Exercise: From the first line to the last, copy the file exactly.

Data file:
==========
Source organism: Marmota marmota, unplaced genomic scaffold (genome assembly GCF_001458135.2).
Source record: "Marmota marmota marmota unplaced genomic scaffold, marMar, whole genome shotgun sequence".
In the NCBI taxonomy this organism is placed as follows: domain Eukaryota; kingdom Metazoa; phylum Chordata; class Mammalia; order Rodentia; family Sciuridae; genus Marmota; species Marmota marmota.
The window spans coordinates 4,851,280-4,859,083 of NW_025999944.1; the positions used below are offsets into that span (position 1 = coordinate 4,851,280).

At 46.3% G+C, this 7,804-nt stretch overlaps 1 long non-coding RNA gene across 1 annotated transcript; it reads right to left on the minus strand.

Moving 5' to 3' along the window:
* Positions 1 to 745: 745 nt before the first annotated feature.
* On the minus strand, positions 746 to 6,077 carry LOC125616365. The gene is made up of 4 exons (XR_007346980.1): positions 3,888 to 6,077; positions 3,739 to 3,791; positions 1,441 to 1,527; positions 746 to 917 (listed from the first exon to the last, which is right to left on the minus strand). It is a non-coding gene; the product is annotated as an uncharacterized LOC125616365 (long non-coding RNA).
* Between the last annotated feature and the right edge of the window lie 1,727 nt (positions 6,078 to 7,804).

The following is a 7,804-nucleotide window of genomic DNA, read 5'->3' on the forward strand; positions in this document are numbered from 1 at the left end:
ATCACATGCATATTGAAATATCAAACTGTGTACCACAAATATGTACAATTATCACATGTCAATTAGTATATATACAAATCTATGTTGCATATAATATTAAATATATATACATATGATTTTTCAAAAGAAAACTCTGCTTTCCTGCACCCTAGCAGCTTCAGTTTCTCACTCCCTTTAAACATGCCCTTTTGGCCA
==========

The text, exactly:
Source organism: Marmota marmota, unplaced genomic scaffold (genome assembly GCF_001458135.2).
Source record: "Marmota marmota marmota unplaced genomic scaffold, marMar, whole genome shotgun sequence".
In the NCBI taxonomy this organism is placed as follows: domain Eukaryota; kingdom Metazoa; phylum Chordata; class Mammalia; order Rodentia; family Sciuridae; genus Marmota; species Marmota marmota.
The window spans coordinates 4,851,280-4,859,083 of NW_025999944.1; the positions used below are offsets into that span (position 1 = coordinate 4,851,280).

At 46.3% G+C, this 7,804-nt stretch overlaps 1 long non-coding RNA gene across 1 annotated transcript; it reads right to left on the minus strand.

Moving 5' to 3' along the window:
* Positions 1 to 745: 745 nt before the first annotated feature.
* On the minus strand, positions 746 to 6,077 carry LOC125616365. The gene is made up of 4 exons (XR_007346980.1): positions 3,888 to 6,077; positions 3,739 to 3,791; positions 1,441 to 1,527; positions 746 to 917 (listed from the first exon to the last, which is right to left on the minus strand). It is a non-coding gene; the product is annotated as an uncharacterized LOC125616365 (long non-coding RNA).
* Between the last annotated feature and the right edge of the window lie 1,727 nt (positions 6,078 to 7,804).

The following is a 7,804-nucleotide window of genomic DNA, read 5'->3' on the forward strand; positions in this document are numbered from 1 at the left end:
ATCACATGCATATTGAAATATCAAACTGTGTACCACAAATATGTACAATTATCACATGTCAATTAGTATATATACAAATCTATGTTGCATATAATATTAAATATATATACATATGATTTTTCAAAAGAAAACTCTGCTTTCCTGCACCCTAGCAGCTTCAGTTTCTCACTCCCTTTAAACATGCCCTTTTGGCCA